I picked up Raven from training yesterday and was immediately impressed when I saw her. One, she was obviously well cared for (which was no surprise), and two, she was incredibly relaxed. I could tell a difference in her as soon as I approached to put on her halter. She walked calmly next to me as we went to the barn. She stood completely still for saddling and mounting. Never once did she attempt to step away until I cued her. I always thought her ground manners were great but when I saw the difference in her, I realized she had been a bit edgy and pushy prior to the refresher training. Kim spent THREE hours with me before Raven and I headed home. During that time she went through all the training exercises on the ground and under saddle. She also gave me an opportunity to cue Raven after her demonstrations. If I was miscommunicating to Raven, Kim gave great feedback. We rode in the arena and I could not believe how responsive Raven was to the lightest cues. After some arena work we rode out ALONE and into a field where she was super responsive. She passed many obstacles and some she had never experienced. The only time she seemed unsure was when she walked between a trailer and some trees but she did what was asked of her. We won't be able to attend the clinic as originally planned but a few days each week we will be going over to a friend's arena 10 minutes away to follow up on all the new things we have learned. We will also have many opportunities for trail rides. I am amazed at the difference in Raven and look forward to many miles together. She is doing everything I thought she could. Kim's parting advice to me was to ride Raven like I ride Sugar Bear with consistent expectations. We hope to see you at Ukarydee this fall!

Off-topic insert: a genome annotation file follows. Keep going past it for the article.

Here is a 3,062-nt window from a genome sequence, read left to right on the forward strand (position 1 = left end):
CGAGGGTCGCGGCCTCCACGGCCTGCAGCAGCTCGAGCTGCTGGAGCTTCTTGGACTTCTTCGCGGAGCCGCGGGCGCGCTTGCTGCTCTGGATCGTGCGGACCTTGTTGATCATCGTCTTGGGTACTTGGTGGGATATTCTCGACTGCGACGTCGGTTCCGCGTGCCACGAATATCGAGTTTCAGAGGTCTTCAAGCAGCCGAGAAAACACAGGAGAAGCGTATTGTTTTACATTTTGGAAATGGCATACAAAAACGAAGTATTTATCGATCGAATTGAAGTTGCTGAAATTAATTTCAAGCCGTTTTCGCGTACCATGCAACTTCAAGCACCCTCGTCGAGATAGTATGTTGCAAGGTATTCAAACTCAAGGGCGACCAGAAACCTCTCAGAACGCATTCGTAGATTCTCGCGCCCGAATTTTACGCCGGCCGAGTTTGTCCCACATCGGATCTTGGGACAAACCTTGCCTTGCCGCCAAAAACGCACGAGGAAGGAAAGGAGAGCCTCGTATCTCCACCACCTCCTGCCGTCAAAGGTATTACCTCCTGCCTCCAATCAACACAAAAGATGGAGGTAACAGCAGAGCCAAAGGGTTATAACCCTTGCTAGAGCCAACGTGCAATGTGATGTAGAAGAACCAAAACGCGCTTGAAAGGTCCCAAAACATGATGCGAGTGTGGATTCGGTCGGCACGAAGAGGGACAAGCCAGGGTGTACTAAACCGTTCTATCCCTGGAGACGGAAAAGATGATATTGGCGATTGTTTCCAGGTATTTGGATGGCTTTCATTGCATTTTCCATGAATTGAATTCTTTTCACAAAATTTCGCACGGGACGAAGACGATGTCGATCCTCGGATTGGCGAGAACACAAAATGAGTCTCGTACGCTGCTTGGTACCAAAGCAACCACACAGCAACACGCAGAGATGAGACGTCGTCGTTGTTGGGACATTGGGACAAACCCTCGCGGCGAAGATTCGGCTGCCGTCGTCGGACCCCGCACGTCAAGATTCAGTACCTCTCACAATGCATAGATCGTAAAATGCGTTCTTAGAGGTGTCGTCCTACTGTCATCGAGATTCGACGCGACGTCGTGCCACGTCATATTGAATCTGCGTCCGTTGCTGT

Glad you are seeing some positive changes in Raven after her training! That is so exciting, and I am so glad for you that you have a close by arena to practice in!! Have fun riding her.